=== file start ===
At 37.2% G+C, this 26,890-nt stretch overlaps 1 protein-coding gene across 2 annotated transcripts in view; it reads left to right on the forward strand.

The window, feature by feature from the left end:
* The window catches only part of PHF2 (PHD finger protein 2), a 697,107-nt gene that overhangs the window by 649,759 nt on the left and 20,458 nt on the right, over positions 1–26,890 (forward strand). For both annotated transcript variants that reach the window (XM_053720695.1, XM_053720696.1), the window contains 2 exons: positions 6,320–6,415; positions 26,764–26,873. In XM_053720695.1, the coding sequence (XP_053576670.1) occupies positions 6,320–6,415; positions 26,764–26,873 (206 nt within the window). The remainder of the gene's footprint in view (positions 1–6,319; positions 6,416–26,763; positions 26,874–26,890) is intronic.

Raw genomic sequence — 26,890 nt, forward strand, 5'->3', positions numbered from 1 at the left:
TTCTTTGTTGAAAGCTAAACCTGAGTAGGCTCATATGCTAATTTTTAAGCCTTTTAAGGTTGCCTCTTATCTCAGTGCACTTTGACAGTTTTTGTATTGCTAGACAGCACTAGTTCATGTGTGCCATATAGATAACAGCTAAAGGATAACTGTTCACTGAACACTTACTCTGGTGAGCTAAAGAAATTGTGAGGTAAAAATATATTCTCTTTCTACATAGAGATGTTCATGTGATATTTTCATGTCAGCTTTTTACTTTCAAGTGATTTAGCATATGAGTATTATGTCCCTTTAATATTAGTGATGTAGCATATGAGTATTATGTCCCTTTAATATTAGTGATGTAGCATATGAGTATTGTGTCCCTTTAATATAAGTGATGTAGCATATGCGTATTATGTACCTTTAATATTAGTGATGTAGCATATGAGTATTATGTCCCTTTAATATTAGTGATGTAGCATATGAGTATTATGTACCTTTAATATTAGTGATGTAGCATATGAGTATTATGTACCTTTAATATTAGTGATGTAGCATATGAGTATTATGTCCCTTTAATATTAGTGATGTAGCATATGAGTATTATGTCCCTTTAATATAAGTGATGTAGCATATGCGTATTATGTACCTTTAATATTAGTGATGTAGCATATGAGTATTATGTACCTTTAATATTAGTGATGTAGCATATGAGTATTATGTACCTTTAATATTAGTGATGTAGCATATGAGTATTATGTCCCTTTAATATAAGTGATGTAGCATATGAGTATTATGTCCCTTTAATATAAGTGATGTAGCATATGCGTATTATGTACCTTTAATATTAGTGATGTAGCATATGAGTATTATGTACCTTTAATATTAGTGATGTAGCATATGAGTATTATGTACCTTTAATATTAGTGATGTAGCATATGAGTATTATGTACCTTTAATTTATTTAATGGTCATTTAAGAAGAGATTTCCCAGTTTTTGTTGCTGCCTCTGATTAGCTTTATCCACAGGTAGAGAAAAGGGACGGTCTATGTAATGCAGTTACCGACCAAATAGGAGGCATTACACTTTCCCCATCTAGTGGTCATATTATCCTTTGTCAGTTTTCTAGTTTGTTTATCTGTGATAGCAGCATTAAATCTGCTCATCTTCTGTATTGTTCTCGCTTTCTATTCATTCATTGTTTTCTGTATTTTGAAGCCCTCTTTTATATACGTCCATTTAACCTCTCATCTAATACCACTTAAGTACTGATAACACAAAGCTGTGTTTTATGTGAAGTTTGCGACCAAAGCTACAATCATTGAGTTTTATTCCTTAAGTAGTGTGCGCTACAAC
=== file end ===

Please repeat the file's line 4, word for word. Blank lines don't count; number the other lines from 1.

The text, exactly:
Raw genomic sequence — 26,890 nt, forward strand, 5'->3', positions numbered from 1 at the left: